In operation since 2009, The Inside has seen many youth and volunteers come and go, and yet our mission to be a light within our community remains one and the same. Our story speaks to a legacy of amazing provision and grand adventure as we’ve served faithfully within our community. We believe that God has led us, provided for us, and continues to give our service purpose all along the way. Feel free to click here to hear more about our mission, vision, and statement of faith.

In 2009, Josh Poffenroth saw a need for youth mentorship and belonging within the small community of Cochrane, Alberta. Partnering with other local community members, Josh began running a small weekly drop-in for youth out of the local Boy’s and Girls club. One night as Josh drove past the skatepark on his way home, he felt a burden on his heart for the many youth who attended the park on a regular.

Through mutual connections, Josh met Levi Switzer, a local skateboarder who had a heart for youth. Together, they began hosting weekly community meals at the skatepark, organizing community volunteering days, and large annual skateboard youth camping trips with the many youth from town over the course of the winter. However, fall quickly came around.

Winters are tough in Canada, especially for a skateboarder. It so happened that Levi’s home church was undergoing renovations, and had given them the ok to  build a small wooden indoor skatepark in the concrete-floor foyer; soon enough, The Inside began hosting skateboard nights in the church, drawing youth from many of the nearby communities. As a group, The Inside dreamed of ways they could take on a large scale service project. Working closely with the Medicine Hat Skateboard Association in the summer of 2012, they decided to serve by building homes down in Mexico, in partnership with Element Skateboards. Fundraising via bottle drives and community projects, the group raised the needed funds, and the vision for the trip materialized! The summer of 2012 was a whirlwind of camping trips and retreats, and soon enough, it was winter again.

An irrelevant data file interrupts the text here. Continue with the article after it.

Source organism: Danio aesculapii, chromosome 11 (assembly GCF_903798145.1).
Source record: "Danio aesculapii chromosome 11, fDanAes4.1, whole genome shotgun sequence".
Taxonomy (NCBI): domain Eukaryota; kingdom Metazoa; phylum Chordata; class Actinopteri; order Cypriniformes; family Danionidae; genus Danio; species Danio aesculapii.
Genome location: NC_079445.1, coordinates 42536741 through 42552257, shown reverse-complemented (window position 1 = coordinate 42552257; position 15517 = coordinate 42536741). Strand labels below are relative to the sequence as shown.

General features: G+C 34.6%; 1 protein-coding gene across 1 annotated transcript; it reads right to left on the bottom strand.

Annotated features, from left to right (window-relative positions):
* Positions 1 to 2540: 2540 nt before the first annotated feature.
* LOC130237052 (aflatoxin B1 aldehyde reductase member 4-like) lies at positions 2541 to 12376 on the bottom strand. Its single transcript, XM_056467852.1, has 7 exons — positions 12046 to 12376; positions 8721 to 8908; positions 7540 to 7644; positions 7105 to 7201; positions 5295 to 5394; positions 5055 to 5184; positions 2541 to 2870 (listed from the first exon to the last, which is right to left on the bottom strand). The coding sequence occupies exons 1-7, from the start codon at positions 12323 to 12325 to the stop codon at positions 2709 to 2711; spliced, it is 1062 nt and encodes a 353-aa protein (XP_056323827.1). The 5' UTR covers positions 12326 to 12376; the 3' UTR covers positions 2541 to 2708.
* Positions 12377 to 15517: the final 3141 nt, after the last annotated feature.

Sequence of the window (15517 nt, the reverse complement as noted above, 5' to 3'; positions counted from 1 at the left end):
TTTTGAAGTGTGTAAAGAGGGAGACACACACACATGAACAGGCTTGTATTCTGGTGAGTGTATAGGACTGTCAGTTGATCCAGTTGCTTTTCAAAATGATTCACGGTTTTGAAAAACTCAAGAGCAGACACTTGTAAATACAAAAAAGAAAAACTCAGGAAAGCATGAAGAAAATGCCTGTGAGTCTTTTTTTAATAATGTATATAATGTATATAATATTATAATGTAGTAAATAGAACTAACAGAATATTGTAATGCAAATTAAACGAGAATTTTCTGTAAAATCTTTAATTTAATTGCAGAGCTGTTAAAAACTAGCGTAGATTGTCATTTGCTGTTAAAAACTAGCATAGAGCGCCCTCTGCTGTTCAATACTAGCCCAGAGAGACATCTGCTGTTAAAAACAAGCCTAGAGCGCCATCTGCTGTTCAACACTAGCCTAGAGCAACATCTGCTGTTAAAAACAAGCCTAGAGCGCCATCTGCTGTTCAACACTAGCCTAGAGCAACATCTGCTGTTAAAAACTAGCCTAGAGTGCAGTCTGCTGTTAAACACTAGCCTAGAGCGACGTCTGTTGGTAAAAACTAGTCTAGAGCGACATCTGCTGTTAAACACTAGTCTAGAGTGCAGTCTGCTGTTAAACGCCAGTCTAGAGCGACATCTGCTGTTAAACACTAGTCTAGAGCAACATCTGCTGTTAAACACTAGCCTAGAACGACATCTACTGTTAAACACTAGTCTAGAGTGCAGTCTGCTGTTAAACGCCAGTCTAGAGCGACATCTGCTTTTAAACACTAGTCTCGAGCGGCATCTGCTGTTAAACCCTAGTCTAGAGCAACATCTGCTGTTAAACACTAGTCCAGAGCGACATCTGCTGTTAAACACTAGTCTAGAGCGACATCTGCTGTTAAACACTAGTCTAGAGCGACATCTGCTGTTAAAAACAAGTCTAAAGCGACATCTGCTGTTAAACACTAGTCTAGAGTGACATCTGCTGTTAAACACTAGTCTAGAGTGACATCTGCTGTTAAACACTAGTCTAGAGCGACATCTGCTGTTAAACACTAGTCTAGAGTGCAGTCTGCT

The church had finished renovations, and it was no longer open to skateboarding indoors. Instead, Josh quickly built a mini-ramp in his small suburban one-car garage, and sent out the invitation for youth to come over for dinner and a warm skateboard session one night a week. Youth packed around the dinner table and the mini-ramp deck each week, sharing time together, as family, away from the cold.

The legacy of “family dinner” skateboard nights and summer camping trips continues to grow and expand, and has seen a couple of generations of skateboarders come and pass. From 2013 onward, we’ve witnessed the gracious provision of a 13,000 sq. ft fabrication shop for an indoor youth-outreach skatepark for a winter, along with many other blessings. We’ve been given the opportunity to set up skateparks and serve at music festivals and in youth prison, and believe these opportunities will only continue to grow.

Would you like to be part of our ongoing story? Click here to learn about ways that you can partner with us in serving our community.